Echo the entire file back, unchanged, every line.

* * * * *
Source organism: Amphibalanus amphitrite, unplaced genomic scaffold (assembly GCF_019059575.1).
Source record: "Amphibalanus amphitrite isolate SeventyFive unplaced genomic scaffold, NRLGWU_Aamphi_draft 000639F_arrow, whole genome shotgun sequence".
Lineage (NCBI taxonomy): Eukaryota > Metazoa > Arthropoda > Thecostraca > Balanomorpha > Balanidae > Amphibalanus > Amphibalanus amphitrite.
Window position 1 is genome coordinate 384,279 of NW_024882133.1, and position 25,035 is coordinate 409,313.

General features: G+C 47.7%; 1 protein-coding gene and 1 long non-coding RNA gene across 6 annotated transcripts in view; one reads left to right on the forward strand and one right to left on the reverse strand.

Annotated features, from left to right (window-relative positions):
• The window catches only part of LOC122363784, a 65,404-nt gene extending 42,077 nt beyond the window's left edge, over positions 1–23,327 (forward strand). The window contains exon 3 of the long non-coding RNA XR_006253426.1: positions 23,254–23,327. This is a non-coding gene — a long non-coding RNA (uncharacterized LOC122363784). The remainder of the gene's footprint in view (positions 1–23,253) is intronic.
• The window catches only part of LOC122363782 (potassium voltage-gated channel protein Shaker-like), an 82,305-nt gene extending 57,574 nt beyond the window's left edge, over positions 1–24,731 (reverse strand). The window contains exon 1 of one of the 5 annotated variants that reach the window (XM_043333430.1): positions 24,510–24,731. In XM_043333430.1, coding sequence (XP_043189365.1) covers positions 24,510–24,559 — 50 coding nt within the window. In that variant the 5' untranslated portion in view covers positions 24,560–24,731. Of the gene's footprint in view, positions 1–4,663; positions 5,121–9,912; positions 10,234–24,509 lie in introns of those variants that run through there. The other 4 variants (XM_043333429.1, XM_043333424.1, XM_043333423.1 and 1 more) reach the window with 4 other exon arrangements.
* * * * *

Source organism: Amphibalanus amphitrite, unplaced genomic scaffold (assembly GCF_019059575.1).
Source record: "Amphibalanus amphitrite isolate SeventyFive unplaced genomic scaffold, NRLGWU_Aamphi_draft 000639F_arrow, whole genome shotgun sequence".
Lineage (NCBI taxonomy): Eukaryota > Metazoa > Arthropoda > Thecostraca > Balanomorpha > Balanidae > Amphibalanus > Amphibalanus amphitrite.
Window position 1 is genome coordinate 384,279 of NW_024882133.1, and position 25,035 is coordinate 409,313.

General features: G+C 47.7%; 1 protein-coding gene and 1 long non-coding RNA gene across 6 annotated transcripts in view; one reads left to right on the forward strand and one right to left on the reverse strand.

Annotated features, from left to right (window-relative positions):
• The window catches only part of LOC122363784, a 65,404-nt gene extending 42,077 nt beyond the window's left edge, over positions 1–23,327 (forward strand). The window contains exon 3 of the long non-coding RNA XR_006253426.1: positions 23,254–23,327. This is a non-coding gene — a long non-coding RNA (uncharacterized LOC122363784). The remainder of the gene's footprint in view (positions 1–23,253) is intronic.
• The window catches only part of LOC122363782 (potassium voltage-gated channel protein Shaker-like), an 82,305-nt gene extending 57,574 nt beyond the window's left edge, over positions 1–24,731 (reverse strand). The window contains exon 1 of one of the 5 annotated variants that reach the window (XM_043333430.1): positions 24,510–24,731. In XM_043333430.1, coding sequence (XP_043189365.1) covers positions 24,510–24,559 — 50 coding nt within the window. In that variant the 5' untranslated portion in view covers positions 24,560–24,731. Of the gene's footprint in view, positions 1–4,663; positions 5,121–9,912; positions 10,234–24,509 lie in introns of those variants that run through there. The other 4 variants (XM_043333429.1, XM_043333424.1, XM_043333423.1 and 1 more) reach the window with 4 other exon arrangements.